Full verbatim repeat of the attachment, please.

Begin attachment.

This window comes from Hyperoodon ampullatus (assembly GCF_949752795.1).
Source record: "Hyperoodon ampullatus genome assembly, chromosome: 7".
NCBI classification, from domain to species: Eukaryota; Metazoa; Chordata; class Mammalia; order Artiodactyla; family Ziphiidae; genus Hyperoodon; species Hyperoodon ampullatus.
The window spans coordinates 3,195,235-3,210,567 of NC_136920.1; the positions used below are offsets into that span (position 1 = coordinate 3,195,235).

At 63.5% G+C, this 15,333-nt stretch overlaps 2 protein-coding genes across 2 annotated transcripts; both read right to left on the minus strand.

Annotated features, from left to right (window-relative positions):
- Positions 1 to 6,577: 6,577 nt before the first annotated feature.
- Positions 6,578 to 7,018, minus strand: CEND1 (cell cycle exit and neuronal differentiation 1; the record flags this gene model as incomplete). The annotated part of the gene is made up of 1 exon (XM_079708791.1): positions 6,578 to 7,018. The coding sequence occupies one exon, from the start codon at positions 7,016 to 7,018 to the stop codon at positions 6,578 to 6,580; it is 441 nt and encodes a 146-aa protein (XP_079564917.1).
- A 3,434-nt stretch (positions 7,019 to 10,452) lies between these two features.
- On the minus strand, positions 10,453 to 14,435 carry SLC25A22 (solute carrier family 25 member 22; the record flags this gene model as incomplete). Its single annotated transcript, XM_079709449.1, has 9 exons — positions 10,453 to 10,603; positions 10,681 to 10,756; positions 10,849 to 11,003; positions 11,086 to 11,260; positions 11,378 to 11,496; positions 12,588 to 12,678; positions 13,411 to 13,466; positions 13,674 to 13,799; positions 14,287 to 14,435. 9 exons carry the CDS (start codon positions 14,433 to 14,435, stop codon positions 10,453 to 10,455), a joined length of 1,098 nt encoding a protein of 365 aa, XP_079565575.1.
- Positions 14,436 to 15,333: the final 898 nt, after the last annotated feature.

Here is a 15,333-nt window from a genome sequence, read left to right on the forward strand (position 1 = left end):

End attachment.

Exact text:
This window comes from Hyperoodon ampullatus (assembly GCF_949752795.1).
Source record: "Hyperoodon ampullatus genome assembly, chromosome: 7".
NCBI classification, from domain to species: Eukaryota; Metazoa; Chordata; class Mammalia; order Artiodactyla; family Ziphiidae; genus Hyperoodon; species Hyperoodon ampullatus.
The window spans coordinates 3,195,235-3,210,567 of NC_136920.1; the positions used below are offsets into that span (position 1 = coordinate 3,195,235).

At 63.5% G+C, this 15,333-nt stretch overlaps 2 protein-coding genes across 2 annotated transcripts; both read right to left on the minus strand.

Annotated features, from left to right (window-relative positions):
- Positions 1 to 6,577: 6,577 nt before the first annotated feature.
- Positions 6,578 to 7,018, minus strand: CEND1 (cell cycle exit and neuronal differentiation 1; the record flags this gene model as incomplete). The annotated part of the gene is made up of 1 exon (XM_079708791.1): positions 6,578 to 7,018. The coding sequence occupies one exon, from the start codon at positions 7,016 to 7,018 to the stop codon at positions 6,578 to 6,580; it is 441 nt and encodes a 146-aa protein (XP_079564917.1).
- A 3,434-nt stretch (positions 7,019 to 10,452) lies between these two features.
- On the minus strand, positions 10,453 to 14,435 carry SLC25A22 (solute carrier family 25 member 22; the record flags this gene model as incomplete). Its single annotated transcript, XM_079709449.1, has 9 exons — positions 10,453 to 10,603; positions 10,681 to 10,756; positions 10,849 to 11,003; positions 11,086 to 11,260; positions 11,378 to 11,496; positions 12,588 to 12,678; positions 13,411 to 13,466; positions 13,674 to 13,799; positions 14,287 to 14,435. 9 exons carry the CDS (start codon positions 14,433 to 14,435, stop codon positions 10,453 to 10,455), a joined length of 1,098 nt encoding a protein of 365 aa, XP_079565575.1.
- Positions 14,436 to 15,333: the final 898 nt, after the last annotated feature.

Here is a 15,333-nt window from a genome sequence, read left to right on the forward strand (position 1 = left end):